Here’s where authenticity comes in — role modeling and walking the talk. Which doesn’t mean you have to be perfect — you just need to be specific about the things YOU are doing (and the ones that you aren’t).
And don’t get me started on requests like “take action!” “take a stand” or “speak up about..”. Wait — what? How?
IF you want people to change, you need to do as much of the work for them as possible (forget the ‘but they shoulds’ — you’re not entitled to anything). So, do the thinking, consider the options — and make one, clear, specific request at a time. “Purchase some reusable shopping bags next time you’re at the supermarket — and then put them in your car so you always have them on hand. Use them every time you go shopping”.
Sometimes the scale of change you’re asking for may be bigger than that — but always keep it specific and do the thinking for them. Point out how this will contribute to (insert the cause) and how it will benefit them.
5. LOVE LOVE LOVE THE “WHATABOUTS”
And finally, learn to love the ‘whatabout’s’. Quite often, when we are trying to influence someone and they raise a question like “But what about… ?” we may feel like we’re dealing with objections. We may even feel attacked and start getting defensive. We may feel like we have overlooked something or are not taken seriously. Or like ‘they are just not listening’.
That is your own confidence issue, not theirs.
The reality is, the ‘whatabout’ is a critical step towards change. If you can get a ‘whatabout’ you have actually already won: it means the person is seriously considering your proposition and is now looking for your HELP to resolve the last issues they have about it.
Dismissing these issues in any way only sets you back.
Instead, learn to love the ‘whatabouts’ and take on the challenge of solving these problems with them — and know you’ll have a passionate proponent for your cause afterwards!
Hopefully you found these ideas helpful! I look forward to your comments!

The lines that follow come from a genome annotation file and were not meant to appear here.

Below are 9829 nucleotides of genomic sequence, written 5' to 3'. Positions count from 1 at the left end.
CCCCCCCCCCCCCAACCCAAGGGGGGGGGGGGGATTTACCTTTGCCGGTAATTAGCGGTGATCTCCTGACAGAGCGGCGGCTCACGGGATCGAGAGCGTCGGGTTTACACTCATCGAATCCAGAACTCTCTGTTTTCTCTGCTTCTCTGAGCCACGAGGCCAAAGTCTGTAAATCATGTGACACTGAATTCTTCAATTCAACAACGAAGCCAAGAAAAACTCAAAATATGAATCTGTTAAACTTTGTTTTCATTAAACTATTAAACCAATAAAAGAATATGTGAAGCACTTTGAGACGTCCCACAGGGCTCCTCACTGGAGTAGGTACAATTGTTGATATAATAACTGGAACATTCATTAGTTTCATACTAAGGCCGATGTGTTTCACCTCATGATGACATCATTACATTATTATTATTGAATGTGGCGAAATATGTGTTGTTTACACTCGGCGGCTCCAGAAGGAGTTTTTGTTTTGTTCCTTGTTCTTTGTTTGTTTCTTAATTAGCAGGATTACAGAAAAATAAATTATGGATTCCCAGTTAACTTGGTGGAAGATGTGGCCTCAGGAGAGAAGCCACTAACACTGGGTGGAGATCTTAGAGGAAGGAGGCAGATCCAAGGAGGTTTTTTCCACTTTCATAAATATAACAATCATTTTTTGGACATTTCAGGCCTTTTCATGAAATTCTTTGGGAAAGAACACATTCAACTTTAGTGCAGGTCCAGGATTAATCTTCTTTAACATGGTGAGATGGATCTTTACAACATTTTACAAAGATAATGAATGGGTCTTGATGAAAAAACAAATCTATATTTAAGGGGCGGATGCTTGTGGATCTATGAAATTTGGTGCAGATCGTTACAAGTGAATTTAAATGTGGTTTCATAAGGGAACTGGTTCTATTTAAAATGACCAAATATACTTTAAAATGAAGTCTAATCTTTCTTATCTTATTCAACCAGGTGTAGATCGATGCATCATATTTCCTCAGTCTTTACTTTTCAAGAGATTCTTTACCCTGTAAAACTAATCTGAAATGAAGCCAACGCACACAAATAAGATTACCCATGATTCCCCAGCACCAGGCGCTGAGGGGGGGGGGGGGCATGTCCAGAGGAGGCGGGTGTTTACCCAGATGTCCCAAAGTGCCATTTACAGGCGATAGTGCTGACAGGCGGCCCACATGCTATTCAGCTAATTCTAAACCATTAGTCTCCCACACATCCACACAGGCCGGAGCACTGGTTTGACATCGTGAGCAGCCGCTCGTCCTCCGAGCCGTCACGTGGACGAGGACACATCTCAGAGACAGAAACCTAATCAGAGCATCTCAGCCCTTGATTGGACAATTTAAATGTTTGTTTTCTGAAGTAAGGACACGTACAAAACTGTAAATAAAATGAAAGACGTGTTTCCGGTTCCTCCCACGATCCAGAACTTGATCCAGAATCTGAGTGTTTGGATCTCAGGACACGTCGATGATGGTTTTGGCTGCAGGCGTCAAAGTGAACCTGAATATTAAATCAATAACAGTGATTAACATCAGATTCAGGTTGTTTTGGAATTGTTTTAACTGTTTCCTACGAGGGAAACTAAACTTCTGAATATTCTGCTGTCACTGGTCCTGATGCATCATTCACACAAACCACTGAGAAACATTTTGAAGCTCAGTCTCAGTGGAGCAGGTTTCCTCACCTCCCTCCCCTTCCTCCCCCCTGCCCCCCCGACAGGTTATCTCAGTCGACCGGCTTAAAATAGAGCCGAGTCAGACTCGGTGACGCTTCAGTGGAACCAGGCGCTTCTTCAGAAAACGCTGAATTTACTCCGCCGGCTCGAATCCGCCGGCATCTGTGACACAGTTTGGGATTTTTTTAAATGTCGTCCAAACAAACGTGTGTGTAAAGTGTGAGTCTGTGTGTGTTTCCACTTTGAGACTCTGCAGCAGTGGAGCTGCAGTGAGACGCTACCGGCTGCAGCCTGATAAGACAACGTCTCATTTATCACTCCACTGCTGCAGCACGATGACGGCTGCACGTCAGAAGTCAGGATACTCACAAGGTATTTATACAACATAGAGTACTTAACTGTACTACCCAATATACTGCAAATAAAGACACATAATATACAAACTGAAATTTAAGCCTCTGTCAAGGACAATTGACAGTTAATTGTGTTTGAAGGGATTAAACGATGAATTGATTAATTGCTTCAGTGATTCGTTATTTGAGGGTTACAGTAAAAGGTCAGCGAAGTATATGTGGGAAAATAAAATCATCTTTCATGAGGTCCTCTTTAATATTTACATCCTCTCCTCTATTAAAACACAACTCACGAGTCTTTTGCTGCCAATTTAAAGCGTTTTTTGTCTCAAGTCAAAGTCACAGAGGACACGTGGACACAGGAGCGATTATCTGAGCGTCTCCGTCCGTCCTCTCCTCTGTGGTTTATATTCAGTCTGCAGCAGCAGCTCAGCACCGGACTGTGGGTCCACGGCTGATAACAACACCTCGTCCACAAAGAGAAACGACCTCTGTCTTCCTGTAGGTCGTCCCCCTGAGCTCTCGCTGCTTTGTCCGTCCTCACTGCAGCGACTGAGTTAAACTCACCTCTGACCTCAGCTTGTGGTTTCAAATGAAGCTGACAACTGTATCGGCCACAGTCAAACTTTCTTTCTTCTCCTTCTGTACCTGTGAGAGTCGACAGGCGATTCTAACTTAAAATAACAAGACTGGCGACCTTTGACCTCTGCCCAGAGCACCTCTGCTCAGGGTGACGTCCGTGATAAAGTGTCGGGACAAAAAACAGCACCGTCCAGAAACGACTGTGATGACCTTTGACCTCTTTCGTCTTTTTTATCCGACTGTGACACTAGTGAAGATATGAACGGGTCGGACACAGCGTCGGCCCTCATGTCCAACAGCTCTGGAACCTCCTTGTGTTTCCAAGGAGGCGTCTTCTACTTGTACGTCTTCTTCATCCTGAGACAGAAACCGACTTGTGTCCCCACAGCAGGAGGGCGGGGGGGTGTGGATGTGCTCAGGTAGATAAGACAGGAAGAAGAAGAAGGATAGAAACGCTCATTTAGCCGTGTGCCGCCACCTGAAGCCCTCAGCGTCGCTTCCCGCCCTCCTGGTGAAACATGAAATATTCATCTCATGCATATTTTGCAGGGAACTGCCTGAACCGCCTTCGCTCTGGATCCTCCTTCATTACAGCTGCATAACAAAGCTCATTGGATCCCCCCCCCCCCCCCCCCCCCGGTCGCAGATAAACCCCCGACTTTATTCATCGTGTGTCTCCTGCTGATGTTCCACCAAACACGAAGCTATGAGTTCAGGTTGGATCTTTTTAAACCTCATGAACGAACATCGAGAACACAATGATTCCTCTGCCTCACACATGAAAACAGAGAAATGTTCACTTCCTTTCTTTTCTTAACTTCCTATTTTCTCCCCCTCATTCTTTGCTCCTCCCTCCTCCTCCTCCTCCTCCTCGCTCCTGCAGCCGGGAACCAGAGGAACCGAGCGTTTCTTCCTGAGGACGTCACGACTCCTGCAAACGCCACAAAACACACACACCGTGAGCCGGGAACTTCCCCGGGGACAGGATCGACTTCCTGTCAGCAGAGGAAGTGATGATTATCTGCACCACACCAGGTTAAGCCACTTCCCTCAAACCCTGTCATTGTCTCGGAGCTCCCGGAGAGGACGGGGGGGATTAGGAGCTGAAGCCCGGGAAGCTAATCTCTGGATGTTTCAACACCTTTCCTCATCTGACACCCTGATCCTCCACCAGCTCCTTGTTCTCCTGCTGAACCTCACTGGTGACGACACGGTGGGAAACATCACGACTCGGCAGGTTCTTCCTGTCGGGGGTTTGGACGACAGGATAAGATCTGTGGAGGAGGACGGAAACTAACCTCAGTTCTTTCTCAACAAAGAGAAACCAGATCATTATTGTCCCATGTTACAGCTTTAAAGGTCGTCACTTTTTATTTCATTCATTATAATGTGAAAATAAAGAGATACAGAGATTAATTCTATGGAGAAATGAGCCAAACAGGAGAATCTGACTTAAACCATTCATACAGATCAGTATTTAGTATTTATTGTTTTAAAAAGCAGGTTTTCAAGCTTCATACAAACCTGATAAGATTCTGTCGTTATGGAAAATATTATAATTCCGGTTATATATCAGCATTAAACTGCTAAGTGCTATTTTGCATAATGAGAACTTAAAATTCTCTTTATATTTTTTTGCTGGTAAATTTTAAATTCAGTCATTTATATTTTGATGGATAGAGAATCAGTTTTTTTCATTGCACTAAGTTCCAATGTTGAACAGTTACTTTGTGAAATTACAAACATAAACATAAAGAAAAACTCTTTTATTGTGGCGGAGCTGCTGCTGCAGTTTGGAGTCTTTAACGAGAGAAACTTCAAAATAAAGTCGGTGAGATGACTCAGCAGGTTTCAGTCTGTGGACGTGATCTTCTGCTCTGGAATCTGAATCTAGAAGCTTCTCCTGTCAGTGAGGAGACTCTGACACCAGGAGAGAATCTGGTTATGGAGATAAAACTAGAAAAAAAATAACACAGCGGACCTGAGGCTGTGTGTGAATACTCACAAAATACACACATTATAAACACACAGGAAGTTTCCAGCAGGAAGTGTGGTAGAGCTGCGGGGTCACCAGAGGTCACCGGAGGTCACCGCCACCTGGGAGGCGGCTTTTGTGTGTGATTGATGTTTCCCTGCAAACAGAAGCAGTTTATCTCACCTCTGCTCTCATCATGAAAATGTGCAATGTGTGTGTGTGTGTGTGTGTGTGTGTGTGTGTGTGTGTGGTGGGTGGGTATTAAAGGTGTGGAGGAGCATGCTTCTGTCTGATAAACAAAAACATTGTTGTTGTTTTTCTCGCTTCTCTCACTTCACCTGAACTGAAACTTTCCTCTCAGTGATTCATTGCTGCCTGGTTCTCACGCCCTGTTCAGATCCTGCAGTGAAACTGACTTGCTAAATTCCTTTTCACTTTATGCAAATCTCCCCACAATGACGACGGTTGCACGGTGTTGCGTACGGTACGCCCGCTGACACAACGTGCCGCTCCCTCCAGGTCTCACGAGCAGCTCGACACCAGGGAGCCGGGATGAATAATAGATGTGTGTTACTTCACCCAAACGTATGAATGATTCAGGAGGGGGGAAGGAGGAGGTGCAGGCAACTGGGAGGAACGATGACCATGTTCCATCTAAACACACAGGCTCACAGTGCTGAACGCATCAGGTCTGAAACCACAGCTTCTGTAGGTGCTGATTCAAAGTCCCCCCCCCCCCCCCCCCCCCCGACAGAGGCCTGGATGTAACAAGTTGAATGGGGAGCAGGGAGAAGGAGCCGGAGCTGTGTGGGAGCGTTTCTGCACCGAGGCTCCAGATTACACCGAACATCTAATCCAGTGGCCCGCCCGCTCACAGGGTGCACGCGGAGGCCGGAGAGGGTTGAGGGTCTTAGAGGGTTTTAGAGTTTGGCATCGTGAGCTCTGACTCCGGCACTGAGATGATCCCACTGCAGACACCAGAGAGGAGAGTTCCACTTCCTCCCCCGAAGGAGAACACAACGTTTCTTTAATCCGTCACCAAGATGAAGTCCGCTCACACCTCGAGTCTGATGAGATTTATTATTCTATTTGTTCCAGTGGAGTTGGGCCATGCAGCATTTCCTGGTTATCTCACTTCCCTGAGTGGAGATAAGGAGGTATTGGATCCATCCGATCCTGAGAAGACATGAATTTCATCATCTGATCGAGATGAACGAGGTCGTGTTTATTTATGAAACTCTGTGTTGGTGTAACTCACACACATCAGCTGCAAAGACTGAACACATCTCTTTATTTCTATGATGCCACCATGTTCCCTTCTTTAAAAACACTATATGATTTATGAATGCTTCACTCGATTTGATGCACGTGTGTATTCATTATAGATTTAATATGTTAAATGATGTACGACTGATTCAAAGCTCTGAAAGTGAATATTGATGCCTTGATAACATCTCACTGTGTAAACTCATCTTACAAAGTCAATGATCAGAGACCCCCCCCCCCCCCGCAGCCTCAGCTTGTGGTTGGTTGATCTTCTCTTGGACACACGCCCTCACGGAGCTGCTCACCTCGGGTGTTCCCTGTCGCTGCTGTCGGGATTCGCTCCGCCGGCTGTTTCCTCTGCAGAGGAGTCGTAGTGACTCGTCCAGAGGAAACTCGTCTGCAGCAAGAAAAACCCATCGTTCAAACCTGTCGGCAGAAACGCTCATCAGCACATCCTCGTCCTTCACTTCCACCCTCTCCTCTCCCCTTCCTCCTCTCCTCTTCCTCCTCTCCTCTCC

Have you ever asked yourself WHY you want to be happy?
Assuming, that is, that you do.
Yes, there is that 'feel good' effect created by the 'just right' cocktail of Dopamine, Oxytocin, Endorphin, Serotonin, GABA's, Adrenaline and Endocannabioids (and whatever others I may have missed). Any or all of those flushing through your system, in whatever combination, is a clearly a nice thing. It feels good.
Research has proven time and time again that happier people are healthier, more relaxed, more likely to connect and do something for others. Behavior that causes us pleasure is likely to prevail. Happy people are more likely to procreate, giving them that evolutionary advantage. Again, all good things.
But why should happier people obtain an advantage? From a systems perspective, is that a good thing?
I have a theory, and I'm not sure whether it is a spiritual, sociological or otherwise scientific one (I'll take your expert advice on that!)
I think happiness sets LIMITS.
We live in a crazy culture - ripping out, burning up and consuming our resources at a rate many times faster than our planet can sustain. We run around like an elephant in the china shop, pretending that unlimited growth on a finite planet is, somehow, going to be possible. That someone - maybe Elon Musk - is going to work out how.